Home Again
Home Again














Home Again

Date: 22-Oct-2005 – 20-Nov-2005

Location: Contemporary Art Tasmania

Home Again – an exhibition of a range of Tasmanian craft curated by the Tasmanian Museum and Art Gallery’s curator of Decorative Arts, Peter Hughes. The work selected for the exhibition have two main characteristics. The first is that the use of the object, and hence the interaction of a potential user or viewer with it, has been considered from the outset. This can include particular functions, decorative qualities, the pleasure to be derived from the physical manipulation of the object, its durability and so on. A second characteristic is that the work has not been made specifically for exhibition. That is to say that it has been made for use within an environment over which the maker has no control and in which the object must be able to compete with and complement a multitude of other objects.

It could also be argued that from the early 1980s there was another movement to gain credibility for the crafts by accentuating design over craft and converting craft practices into de facto industrial design practices in which the making became an embarrassing necessity to be disposed of at the nearest opportunity by the use of technology or outsourcing.

What these developments had in common, and is the point at which they have had the greatest credibility, is a critique of the fetishisation of crafts skills that impoverishes by occluding other considerations.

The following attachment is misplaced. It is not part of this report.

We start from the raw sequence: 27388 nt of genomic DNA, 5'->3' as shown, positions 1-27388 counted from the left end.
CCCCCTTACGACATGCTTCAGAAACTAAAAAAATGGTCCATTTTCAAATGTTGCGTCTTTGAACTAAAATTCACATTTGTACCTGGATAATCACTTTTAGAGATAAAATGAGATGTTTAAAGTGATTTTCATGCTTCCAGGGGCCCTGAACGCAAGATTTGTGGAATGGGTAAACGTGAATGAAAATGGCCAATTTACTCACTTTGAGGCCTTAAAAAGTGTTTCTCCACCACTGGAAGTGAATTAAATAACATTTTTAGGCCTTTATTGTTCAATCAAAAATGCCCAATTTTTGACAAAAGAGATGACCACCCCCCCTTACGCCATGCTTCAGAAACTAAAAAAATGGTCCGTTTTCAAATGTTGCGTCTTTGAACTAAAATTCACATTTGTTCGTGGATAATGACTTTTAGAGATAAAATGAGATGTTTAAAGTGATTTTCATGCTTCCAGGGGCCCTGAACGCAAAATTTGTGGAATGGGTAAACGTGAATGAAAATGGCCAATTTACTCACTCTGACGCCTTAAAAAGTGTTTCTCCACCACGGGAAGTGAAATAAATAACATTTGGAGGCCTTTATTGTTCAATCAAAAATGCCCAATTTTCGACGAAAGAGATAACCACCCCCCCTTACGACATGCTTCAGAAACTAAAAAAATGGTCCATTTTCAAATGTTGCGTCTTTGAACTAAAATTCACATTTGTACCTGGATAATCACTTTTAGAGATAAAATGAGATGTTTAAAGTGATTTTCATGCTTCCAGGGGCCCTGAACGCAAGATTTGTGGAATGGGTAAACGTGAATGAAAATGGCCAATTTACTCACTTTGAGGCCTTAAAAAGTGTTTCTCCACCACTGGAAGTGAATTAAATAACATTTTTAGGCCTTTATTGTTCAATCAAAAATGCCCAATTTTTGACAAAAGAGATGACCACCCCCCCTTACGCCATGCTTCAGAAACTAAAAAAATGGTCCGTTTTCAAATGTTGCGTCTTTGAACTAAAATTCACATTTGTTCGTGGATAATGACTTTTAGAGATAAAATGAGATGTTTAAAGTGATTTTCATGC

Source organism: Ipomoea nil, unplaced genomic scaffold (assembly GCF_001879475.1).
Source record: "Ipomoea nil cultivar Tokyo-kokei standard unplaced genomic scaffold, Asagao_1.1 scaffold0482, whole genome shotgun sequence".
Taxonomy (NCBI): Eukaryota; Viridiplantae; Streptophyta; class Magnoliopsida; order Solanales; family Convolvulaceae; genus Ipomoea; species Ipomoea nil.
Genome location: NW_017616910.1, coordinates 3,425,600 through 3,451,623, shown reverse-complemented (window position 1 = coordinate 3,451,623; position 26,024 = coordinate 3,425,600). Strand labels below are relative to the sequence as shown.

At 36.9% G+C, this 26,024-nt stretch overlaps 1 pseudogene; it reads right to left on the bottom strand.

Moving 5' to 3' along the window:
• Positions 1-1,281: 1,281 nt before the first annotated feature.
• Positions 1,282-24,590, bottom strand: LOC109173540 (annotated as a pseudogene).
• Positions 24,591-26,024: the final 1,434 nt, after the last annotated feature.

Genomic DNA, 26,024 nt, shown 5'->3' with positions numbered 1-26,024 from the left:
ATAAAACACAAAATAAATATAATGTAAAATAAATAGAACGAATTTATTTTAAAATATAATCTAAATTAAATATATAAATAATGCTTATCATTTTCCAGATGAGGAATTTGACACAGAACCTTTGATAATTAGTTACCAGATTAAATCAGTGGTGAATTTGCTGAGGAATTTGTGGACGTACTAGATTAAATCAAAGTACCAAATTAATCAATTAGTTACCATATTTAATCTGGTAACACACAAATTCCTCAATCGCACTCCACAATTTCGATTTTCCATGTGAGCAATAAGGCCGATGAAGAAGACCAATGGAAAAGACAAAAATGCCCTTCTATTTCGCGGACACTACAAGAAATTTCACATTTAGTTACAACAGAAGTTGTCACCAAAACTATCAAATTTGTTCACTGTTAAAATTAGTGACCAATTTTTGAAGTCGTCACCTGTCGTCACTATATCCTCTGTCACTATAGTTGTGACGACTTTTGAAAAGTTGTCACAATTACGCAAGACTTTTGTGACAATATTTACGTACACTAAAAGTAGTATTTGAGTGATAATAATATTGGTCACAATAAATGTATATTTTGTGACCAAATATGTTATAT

The idea for the exhibition, Home Again, came out of a discussion on Craft Australia’s 2004 online forum, Interact. I contributed one of the several articles commissioned to initiate the conversation and argued for the retention and rehabilitation of the word craft, rather than what I still regard as an inappropriate and misleading substitute, design. Another contributor, Robert Cook from the Art Gallery of Western Australia made the point in the course of the discussion, that the current emphasis on design had served to refocus thinking and practice on the original object of the crafts movement – the making of things at once beautiful and useful. He contrasted this trend with what he described as “bad sculpture” – by which I assume he meant conceptual gallery-oriented craft.

One need not agree with either the designation of the practices in question as “design” rather than “craft”, or with Cook’s characterisation of conceptually oriented craft to acknowledge that his point is an interesting one that deserves consideration. This exhibition seeks to explore his proposition, that the contemporary focus on design is a return to some of the original concerns of the crafts movement, in the Tasmanian context. In so doing, it also explores something of the diversity of forms that this emphasis on design has taken in different practices and media.

At the outset it is necessary to lay one persistent ghost to rest: the bipolar opposition of the functional and the conceptual with its underlying assumption that one excludes the other. I would argue that instead of a linear opposition between these two qualities, an opposition that serves no purpose other than to confuse the debate, that a more complex model in which there are three variables—concept, function and decoration—would be more useful when discussing craft and design. In this model function does not preclude conceptual content; decoration does not preclude function and each may, and most probably will exist in any given work. By its nature, this is an exhibition of work that is most particularly concerned with the decorative and the functional, though it must be emphasised it does not exclude the elusive conceptual dimension.

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